More than a year ago, the World Trade Organization (WTO) sided with Mexico and appeared to finally bring to an end a long-running dispute between Mexico and the USA over “dolphin-safe” tuna. The WTO decision confirmed that the methods used by Mexico’s tuna fishing fleet met the highest international standards, not only for protecting dolphins but also for conserving other marine species.
The USA has now responded by strengthening the rules governing the use of “dolphin safe”, a label first established in 1990. According to Mexican officials, the changes effectively circumvent the WTO decision by establishing two distinct regulatory regimes, one for the Tropical Eastern Pacific Ocean area (where the Mexican tuna fleet operates) and another, much less restrictive, for all other regions.
Mexican officials argue that the second regime, which does not include independent observers, has been unilaterally established by the USA in order to protect its own tuna fleet which uses methods that are not environmentally sound.
Part of the conflict over “dolphin safe” tuna revolved around the very different methods of fishing employed in the two countries. Mexican tuna fishermen use the encirclement method which involves locating tuna by chasing dolphins that swim with the tuna schools. Large purse seine nets are then employed to scoop up the fish. Decades ago, this method did indeed result in many dolphins being caught as bycatch. This led to justifiable outrage from environmentalists and the “dolphin safe” system. It quickly led to Mexico’s fleets employing specially-adapted nets and changes in procedure to ensure that any dolphins accidentally trapped can escape or are released and returned (alive) back to the ocean. According to the best available data, these improvements quickly reduced dolphin bycatch to close to zero.
Most US tuna fishermen, on the other hand, rely on either long-line fishing, in which every species hooked is killed, or employ fish aggregating devices to encourage the tuna to school. Both methods used by US tuna fisherman kill many immature tuna as well as numerous other species, including sharks and marine turtles (especially the critically endangered Pacific leatherback turtles), as well as seabirds (especially albatrosses and petrels).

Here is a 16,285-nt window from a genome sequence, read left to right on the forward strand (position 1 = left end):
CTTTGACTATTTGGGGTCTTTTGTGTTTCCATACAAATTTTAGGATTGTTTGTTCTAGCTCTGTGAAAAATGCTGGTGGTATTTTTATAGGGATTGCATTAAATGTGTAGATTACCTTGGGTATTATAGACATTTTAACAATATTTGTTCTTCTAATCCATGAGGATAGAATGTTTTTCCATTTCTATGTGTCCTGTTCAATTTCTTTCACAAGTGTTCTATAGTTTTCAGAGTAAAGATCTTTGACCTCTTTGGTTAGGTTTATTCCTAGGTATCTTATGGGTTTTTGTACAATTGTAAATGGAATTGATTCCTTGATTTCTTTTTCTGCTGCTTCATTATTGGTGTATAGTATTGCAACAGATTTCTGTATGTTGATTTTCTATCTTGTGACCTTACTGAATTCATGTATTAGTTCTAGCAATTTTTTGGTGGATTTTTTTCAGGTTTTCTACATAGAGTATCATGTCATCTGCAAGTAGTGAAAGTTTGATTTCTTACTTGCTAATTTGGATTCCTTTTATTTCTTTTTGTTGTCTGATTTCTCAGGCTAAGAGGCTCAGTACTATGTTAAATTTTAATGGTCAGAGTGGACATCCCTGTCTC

The WTO agrees with Mexico that the method used by its tuna fleet is the most sustainable of those permitted by the International Dolphin Protection Program, and protects not only dolphins but also avoids the bycatch of juvenile tuna, ensuring the long-term viability of the tuna fishing industry.
The WTO resolution appeared to finally end this acrimonious dispute which had begun thirty years ago and included a US embargo against Mexican tuna which lasted for more than a decade. It meant that Mexico’s tuna fishermen could legally stamp “dolphin-safe” on their exports to the USA, the world’s largest tuna importer, certifying that the tuna had been caught in full compliance with the International Dolphin Protection Program. The revised US rules mean that most Mexican-caught tuna will still not qualify for the “dolphin safe” label.
Mexico’s tuna catch (mainly yellowfin tuna) peaked at 166,000 tons in 2003 when more than 20,000 tons were exported, mainly to Spain, and has since declined to around 115,000 tons. About 20,000 families in Mexico depend on tuna fishing for their livelihood. This figure includes not only fishermen but also those working in associated processing and packing plants. Mexico’s 130-vessel tuna fleet is the largest in Latin America.
The USA-Mexico tuna war is a classic example of a cross-border fishing/trade dispute. The new US regulations mean that the ball is now firmly back in Mexico’s court. Mexican fishing officials were quick to criticize the new rules, but have not yet announced their next move in this long-running saga which looks set to rumble on for quite some time.
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